“Oh God no. Wait. Wait. Here’s my favorite part. Look around dum dum and make sure no one is watching. When will these people learn, someone is always watching?”
Most days I don’t think about my crushing defeat. Most days. And I don’t dare mention it to the gas station/convenience store manager who’s now holding my application. It’s a secret I will take to my grave.
“Do you know how to work a register?” he asks.
Come on now? Do I know how to work a register? Name tags and registers are my areas of expertise, pal.
But before I can answer he ups the game with, “A touch screen register?”
Ah. Bringing out the big guns.
I do know how to work a touch screen register, but not from a job I’ve held. I know from shopping at Walmart with food stamps. They’ve installed self-service checkouts, and I like to use them even though I know they’ve cost someone a job. Self-service checkouts are anonymous. No one can see you discreetly swipe your SNAP card. People in self-service stand back a few feet. They give you space. They have boundaries. Respect. Or maybe they’re all on food stamps too.
Full-service customers breathe down your neck, especially those fuckers, shifting their weight from one foot to the other, in the 15 items or less line. Are they afraid someone will snag one of their items from across the rubber barrier? Why do they need to be up everyone’s ass? Maybe because they are full service, they feel entitled to know what’s going down in their line. They sigh a lot. They roll their eyes. There are rules to be adhered to. If you dare to write a check, like some throwback to the Kennedy era, you better have that shit filled out before you reach the cashier. No one has time to put up with your nonsense. And if you even think about paying with food stamps, your cart best be filled with white boxes stating what’s inside, crackers, macaroni, cereal, milk. No name brands for you, you lazy bastard. Full service is full of rules and judgments. Know your place or step aside.
I prefer self-service. Self-service understands to mind their business.
I don’t tell him the truth about Walmart, food stamps or my experience with the self-service register. I nod and say, “Yes, I’ve worked a touch screen before.” It’s a small lie. One that I can live with.
We sit in silence. I stare at him. He stares at my application. Something is bothering him. I can tell by the way he rubs his beard and won’t look at me. “You have a working vehicle?” he mutters not looking up.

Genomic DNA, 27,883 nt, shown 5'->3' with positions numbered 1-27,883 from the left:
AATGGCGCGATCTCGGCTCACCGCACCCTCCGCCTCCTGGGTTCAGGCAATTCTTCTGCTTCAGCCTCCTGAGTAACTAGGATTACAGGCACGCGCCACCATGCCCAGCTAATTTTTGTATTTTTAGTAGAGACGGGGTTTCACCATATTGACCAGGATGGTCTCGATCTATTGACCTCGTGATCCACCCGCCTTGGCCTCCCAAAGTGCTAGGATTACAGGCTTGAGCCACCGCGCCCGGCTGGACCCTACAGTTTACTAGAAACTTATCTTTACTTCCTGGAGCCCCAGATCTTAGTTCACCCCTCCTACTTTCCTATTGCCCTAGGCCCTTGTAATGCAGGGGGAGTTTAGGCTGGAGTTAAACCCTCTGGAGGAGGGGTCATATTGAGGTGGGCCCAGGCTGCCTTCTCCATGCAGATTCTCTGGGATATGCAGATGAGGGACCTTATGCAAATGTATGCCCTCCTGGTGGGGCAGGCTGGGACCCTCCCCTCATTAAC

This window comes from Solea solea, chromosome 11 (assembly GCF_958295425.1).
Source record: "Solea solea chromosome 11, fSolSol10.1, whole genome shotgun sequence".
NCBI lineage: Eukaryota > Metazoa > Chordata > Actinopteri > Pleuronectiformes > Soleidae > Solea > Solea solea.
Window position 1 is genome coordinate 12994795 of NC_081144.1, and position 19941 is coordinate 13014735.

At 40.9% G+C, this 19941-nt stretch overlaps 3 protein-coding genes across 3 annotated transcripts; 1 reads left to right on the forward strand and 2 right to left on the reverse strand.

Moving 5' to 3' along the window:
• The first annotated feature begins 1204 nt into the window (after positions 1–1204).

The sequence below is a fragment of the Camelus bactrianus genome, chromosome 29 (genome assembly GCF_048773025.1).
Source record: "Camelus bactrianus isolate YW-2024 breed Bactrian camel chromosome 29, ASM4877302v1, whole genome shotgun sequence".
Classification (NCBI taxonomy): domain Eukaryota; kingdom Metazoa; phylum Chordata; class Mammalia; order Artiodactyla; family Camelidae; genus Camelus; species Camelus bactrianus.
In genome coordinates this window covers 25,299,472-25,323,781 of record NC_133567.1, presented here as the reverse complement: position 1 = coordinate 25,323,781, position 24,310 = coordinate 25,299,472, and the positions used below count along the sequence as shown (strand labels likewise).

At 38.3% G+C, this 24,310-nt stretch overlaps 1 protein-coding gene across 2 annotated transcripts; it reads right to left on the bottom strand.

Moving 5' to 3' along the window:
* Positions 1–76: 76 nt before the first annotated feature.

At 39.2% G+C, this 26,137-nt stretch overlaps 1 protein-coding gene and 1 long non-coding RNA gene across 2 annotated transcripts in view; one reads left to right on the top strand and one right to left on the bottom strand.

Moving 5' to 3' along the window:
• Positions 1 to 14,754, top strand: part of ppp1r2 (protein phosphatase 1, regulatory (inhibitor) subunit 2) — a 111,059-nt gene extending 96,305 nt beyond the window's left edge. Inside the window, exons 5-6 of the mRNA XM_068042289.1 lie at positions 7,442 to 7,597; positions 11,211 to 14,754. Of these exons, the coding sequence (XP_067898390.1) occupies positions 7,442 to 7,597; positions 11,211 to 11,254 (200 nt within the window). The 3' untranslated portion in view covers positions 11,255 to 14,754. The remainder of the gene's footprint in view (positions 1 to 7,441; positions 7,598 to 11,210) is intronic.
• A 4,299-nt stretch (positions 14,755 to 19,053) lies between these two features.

“Yes.” It’s another lie. I don’t own a car, but I live with a friend, and she owns a car, and I can borrow it whenever I need, so for me, it’s the same thing. How I perform the job is his business. How I get there is mine. Self-service, Bud. Self-service.
And we are back to silence. He twists his chair, swinging to the left, swinging to the right. He sighs.
Finally, he says, “The last job you had was in 2012?”
“Yes.” I offer no other information. I’m hoping he is going to let this slide since I’m applying for a position as a store clerk, not gaining government clearance for the CIA. He gives me the side-eye. It lets me know he has no intention of letting this slide.
I say that I am a writer and try to tell him, in a jumbled mess of un-writerly words, that I wrote some things and was able to not work but that really I was kind of a stay at home… Stay at home what? Girlfriend? I trail off not finishing my sentence.
I don’t tell him that the boyfriend and I shared a truck, and he needed it for work, so I stayed home, but in that time, I started an online journal, wrote three books and completed real estate school. I don’t tell him I never took the real estate test because the boyfriend cheated and I left so now I’m in Washington and my California real estate education is worthless. I don’t tell him that since 2012, I have moved from Washington to Arkansas to Kansas, back to Arkansas, to California and now back to Washington.
“What kind of stuff did you write?” he asks. I don’t think it’s necessary to raise his eyebrow, but he does. It feels skeptical, and I wish I were hiding a meth addiction instead of my writer-ness.
I shrug the question off and play at being small enough to work at a gas station/convenience store. “Just some essays. Nothing, really.”
I want to throat punch him for making me bring that part of my life into this part of my life. I want to scream, “Haven’t you ever seen a failure before?” Instead, I smile and say, “I only live a few miles away, so if anyone is sick, I can be here right away. I don’t have kids or anything.” Now I sound pathetic, and I hate him for it.
He sets my application down on his desk and says, “I have some other people I need to interview, but I’ll call you.”
We both know that’s a lie.